K Pop Enters American Pop Consciousness

Poised at the intersection of two countries' fast-moving pop cultures and cutting-edge media technology, the sprawling genre colloquially known as K-pop has operated outside the American pop limelight. But that's changing. A-list producers like will.i.am, Diplo and Kanye West are lining up to work with South Korean artists like 2NE1, GD&TOP and JYJ.

K-pop comes alongside a tide of Korean filmmaking (the cult-favorite films of Joon-ho Bong) and culinary interest (L.A.'s Kogi truck, progressive Korean barbecue joints like LaOn Dining) turning heads in L.A. and in the U.S. As K-pop makes its first big moves into America this year with English-language tracks on U.S. major labels, a big question is this — does this music, at the vanguard of global pop, even need mainstream America at all?

For years, Korean pop lived in the shadow of Japan'shyper-kinetic music and fashion scene, whose anime culture stormed American television. But in 2009, one single instantly transformed the country's role in the Asian pop landscape. Girls' Generation's "Gee" was the K-pop equivalent of Elvis walking into Sun Studios: It drew the blueprint for a culture to come.

The song, written by the South Korean duo E-Tribe, used double-time electronic drums, fluorescent synthesizers and a cute-cloying repetition of the song's title. It's so insistent and poppy, it's almost avant-garde.
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"It's just really good pop music. It's very hooky and fast and just doesn't sound like Western pop," said James Brooks of electronica band Elite Gymnastics, who wrote an essay on K-pop for the influential music website Pitchfork.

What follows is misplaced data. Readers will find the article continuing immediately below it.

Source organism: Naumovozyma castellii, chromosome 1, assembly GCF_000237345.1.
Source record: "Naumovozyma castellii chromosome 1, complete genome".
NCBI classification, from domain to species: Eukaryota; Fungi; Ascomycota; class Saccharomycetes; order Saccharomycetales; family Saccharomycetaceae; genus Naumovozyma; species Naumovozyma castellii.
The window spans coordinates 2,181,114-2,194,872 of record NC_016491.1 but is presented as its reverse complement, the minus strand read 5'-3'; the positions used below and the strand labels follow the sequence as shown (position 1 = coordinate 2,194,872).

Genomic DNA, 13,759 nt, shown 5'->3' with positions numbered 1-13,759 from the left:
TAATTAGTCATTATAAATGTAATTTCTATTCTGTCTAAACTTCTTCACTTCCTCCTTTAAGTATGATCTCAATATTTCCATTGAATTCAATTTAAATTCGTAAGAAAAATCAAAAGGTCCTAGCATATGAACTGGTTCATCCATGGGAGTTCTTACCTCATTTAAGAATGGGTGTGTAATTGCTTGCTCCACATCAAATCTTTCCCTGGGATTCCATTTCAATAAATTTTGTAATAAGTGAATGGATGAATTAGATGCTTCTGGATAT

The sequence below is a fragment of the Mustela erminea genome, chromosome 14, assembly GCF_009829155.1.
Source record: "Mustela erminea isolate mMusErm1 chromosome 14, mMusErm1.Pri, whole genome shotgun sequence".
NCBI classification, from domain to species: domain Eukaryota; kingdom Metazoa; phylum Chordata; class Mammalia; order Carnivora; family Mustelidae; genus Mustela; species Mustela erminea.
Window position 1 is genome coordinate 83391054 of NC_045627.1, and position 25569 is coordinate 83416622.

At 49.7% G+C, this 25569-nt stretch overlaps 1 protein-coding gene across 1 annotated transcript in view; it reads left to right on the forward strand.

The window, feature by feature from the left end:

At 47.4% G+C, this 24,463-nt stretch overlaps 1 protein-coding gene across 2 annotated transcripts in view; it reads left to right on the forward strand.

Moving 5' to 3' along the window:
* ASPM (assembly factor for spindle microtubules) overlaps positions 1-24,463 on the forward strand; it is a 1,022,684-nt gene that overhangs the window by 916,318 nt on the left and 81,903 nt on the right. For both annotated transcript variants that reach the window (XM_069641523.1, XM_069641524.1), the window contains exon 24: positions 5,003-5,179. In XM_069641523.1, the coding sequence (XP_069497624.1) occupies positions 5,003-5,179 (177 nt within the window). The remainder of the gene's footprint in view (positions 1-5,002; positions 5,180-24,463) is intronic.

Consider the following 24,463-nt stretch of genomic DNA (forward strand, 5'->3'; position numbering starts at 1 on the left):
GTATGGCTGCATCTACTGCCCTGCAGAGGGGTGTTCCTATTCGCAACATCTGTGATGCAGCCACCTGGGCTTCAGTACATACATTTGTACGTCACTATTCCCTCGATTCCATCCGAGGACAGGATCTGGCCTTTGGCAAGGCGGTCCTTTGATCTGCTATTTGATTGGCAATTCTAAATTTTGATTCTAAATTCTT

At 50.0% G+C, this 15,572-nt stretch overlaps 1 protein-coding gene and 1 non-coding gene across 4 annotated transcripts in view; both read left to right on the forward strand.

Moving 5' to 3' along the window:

The track stormed Asia — the official version of the video where the nine girls dance around a clothing store clocking in at just over 70 million plays on YouTube. The song topped South Korean pop charts for two months and made Girls' Generation the first non-Japanese Asian girl group to top Japan's singles charts.

It also set a template that, alongside a broad array of peer acts like the more rap-inclined 2NE1 and dance-heavy group Wonder Girls, suggested that South Korea's pop music culture was coming into its own. Though the term "K-pop" is as reductive as referring to diverse U.S. artists like Lady Gaga, Skrillex and Lil Wayne as "A-pop," it captures the scope of the South Korean music celebrity scene.

The overwhelmingly single-gender bands, cast by talent agencies for Korean corporate label conglomerates like SM Entertainment and YG Entertainment, created fierce and ever-evolving loyalties — imagine picking your favorite Beatle or Rolling Stone if there were 10 of them.

Songs and especially videos were quickly passed over high-speed Internet and mobile devices several times faster than what's available in America. Sites like AllKPop and magazines like KoreAm chronicled the exploits of the young, fashionable and lightly transgressive stars — when GD&TOP and pop singer Hyuna saw singles banned by South Korea's major broadcasting networks, that made for delicious scandal. In August, Billboard launched a K-Pop Hot 100 chart to track the genre's sales.

Catching on in U.S.

Source : http://articles.latimes.com/2012/apr/29/entertainment/la-ca-kpop-20120429

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